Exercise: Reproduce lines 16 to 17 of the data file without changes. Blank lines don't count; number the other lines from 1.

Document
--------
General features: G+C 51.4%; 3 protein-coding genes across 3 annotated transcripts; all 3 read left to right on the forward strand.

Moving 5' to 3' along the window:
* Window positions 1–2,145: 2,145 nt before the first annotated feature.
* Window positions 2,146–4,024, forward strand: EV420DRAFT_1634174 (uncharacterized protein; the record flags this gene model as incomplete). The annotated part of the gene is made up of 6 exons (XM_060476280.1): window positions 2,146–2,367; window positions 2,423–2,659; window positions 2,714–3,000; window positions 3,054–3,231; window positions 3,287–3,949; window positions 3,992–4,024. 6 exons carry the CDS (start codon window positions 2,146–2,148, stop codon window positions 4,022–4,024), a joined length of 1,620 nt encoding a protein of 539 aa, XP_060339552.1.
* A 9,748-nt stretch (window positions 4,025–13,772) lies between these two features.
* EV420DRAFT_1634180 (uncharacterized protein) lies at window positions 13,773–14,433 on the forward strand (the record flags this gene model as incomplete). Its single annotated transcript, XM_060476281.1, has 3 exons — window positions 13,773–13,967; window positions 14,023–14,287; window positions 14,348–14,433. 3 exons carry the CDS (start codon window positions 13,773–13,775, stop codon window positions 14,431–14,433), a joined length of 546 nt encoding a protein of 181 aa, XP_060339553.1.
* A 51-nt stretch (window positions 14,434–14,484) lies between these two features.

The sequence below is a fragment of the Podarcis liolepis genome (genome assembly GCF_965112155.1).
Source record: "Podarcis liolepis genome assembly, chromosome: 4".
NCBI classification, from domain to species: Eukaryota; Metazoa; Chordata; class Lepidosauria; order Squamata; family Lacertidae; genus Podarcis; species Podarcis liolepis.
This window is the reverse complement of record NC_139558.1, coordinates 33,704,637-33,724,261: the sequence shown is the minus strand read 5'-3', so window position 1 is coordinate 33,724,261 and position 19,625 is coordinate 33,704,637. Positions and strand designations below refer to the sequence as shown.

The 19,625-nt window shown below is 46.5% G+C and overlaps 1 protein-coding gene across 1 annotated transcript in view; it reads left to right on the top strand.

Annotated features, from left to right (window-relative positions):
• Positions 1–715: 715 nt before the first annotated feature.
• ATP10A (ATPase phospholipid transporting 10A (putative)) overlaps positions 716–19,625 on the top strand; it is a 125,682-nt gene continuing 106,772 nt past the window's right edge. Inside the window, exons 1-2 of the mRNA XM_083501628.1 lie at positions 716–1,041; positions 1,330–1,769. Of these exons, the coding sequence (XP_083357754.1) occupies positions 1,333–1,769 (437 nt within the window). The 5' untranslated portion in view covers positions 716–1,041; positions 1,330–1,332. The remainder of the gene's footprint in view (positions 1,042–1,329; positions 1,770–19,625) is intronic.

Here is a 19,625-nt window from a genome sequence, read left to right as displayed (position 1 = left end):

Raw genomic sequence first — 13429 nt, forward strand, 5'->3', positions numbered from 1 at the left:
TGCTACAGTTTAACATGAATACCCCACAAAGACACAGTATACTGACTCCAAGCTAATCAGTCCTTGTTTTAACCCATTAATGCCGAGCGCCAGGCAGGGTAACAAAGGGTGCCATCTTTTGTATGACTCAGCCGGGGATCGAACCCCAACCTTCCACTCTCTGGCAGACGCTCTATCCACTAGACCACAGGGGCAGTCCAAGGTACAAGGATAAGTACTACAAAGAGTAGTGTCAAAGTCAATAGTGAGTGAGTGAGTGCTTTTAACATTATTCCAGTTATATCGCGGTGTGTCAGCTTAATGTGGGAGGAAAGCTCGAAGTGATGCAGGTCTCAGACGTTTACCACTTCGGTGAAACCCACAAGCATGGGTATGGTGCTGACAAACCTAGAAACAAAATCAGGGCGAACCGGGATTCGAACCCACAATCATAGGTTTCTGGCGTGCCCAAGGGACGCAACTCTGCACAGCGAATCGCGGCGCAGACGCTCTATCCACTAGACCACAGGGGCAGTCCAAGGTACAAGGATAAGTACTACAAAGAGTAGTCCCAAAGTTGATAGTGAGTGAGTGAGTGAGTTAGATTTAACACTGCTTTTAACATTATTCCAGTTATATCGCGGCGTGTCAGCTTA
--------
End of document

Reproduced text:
Here is a 19,625-nt window from a genome sequence, read left to right as displayed (position 1 = left end):

Raw genomic sequence first — 13429 nt, forward strand, 5'->3', positions numbered from 1 at the left: